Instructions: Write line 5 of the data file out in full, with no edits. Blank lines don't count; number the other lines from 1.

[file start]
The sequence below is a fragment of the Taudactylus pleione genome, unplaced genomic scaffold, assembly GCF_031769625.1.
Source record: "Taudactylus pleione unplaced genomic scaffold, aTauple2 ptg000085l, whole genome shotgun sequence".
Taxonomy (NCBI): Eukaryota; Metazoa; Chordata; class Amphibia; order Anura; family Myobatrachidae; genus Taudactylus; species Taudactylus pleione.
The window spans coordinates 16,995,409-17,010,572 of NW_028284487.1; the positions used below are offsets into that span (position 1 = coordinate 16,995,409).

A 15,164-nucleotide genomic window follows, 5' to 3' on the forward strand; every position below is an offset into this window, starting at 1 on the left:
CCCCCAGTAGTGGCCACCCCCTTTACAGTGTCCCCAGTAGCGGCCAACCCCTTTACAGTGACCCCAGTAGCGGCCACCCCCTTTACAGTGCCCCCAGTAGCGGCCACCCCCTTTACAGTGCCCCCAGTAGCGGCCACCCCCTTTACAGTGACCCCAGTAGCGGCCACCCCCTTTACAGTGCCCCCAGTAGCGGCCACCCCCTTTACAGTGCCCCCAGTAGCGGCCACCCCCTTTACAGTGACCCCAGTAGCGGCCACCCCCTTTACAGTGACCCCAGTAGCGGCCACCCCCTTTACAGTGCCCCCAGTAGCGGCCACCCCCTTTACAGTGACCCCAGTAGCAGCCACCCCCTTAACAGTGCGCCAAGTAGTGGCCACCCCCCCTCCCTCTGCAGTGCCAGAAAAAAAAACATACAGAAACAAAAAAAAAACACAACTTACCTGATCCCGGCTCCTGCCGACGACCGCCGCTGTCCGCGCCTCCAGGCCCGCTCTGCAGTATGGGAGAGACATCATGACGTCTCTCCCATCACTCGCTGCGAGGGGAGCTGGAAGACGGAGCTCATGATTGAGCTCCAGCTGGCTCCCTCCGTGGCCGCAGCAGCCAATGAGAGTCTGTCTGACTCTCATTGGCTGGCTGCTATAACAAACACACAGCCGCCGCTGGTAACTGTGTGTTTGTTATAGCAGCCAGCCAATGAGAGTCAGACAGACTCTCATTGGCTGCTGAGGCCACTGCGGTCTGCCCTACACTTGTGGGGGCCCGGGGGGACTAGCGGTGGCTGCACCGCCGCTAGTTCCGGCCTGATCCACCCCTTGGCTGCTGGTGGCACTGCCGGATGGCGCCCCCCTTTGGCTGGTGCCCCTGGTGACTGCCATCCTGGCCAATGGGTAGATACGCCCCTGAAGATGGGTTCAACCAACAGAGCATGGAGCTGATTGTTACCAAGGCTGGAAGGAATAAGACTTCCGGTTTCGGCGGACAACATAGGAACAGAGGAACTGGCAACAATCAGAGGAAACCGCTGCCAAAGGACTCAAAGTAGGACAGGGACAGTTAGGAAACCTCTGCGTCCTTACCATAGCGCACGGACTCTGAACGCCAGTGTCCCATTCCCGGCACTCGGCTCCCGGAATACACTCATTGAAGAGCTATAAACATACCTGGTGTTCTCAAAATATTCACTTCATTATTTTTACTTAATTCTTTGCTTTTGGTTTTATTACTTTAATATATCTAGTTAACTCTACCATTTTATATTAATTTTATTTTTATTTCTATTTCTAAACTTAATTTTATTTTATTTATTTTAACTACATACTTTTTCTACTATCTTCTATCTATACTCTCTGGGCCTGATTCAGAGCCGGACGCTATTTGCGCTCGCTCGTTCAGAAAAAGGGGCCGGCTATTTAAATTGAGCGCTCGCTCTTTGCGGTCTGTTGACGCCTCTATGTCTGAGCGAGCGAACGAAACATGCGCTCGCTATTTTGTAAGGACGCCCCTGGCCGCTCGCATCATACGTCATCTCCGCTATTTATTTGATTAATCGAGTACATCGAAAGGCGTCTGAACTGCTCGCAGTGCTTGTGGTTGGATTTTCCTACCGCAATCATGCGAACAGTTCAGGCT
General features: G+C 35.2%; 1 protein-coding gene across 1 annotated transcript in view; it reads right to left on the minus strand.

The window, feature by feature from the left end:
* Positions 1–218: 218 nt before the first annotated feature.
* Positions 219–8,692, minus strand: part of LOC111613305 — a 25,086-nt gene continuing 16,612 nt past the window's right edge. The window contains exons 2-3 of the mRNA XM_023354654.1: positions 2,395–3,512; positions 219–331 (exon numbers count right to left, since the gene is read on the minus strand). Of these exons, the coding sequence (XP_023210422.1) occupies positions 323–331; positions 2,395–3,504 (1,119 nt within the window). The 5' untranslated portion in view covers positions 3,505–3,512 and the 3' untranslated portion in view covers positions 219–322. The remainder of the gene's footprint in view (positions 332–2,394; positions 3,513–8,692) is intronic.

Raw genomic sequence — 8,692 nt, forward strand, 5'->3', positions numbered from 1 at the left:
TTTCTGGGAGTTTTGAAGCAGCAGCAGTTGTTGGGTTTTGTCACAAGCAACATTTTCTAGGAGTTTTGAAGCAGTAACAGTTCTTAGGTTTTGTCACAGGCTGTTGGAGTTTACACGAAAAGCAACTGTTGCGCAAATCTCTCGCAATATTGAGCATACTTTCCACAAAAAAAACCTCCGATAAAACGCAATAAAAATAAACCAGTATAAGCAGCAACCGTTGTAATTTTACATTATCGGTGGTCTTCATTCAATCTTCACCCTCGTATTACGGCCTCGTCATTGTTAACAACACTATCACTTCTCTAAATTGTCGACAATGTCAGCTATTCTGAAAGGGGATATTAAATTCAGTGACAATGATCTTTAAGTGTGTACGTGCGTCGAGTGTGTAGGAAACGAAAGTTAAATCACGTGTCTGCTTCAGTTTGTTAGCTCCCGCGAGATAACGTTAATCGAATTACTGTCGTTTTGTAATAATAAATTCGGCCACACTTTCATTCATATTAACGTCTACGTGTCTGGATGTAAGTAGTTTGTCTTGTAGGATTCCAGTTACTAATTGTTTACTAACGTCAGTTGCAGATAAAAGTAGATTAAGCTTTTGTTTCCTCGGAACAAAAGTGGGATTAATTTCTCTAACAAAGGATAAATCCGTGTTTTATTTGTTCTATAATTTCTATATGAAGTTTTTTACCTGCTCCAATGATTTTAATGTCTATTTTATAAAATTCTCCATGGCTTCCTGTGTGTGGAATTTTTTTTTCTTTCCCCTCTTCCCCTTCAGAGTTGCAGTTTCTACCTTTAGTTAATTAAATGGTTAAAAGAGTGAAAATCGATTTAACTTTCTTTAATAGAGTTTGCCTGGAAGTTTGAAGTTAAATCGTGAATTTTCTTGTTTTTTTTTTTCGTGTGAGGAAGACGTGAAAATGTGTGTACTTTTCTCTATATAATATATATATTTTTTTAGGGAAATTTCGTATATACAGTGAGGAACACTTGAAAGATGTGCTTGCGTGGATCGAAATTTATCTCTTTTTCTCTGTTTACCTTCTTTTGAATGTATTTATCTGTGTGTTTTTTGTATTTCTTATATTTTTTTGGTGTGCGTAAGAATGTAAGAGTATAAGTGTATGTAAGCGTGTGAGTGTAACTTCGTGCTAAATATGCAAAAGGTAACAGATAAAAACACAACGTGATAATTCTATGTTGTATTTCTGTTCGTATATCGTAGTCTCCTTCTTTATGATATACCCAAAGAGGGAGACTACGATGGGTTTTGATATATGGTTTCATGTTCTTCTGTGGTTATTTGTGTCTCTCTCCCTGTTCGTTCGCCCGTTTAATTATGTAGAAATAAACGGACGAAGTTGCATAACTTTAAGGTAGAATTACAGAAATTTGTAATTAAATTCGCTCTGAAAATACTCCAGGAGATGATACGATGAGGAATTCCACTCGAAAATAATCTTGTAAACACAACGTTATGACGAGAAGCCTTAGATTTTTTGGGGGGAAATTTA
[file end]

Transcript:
A 15,164-nucleotide genomic window follows, 5' to 3' on the forward strand; every position below is an offset into this window, starting at 1 on the left: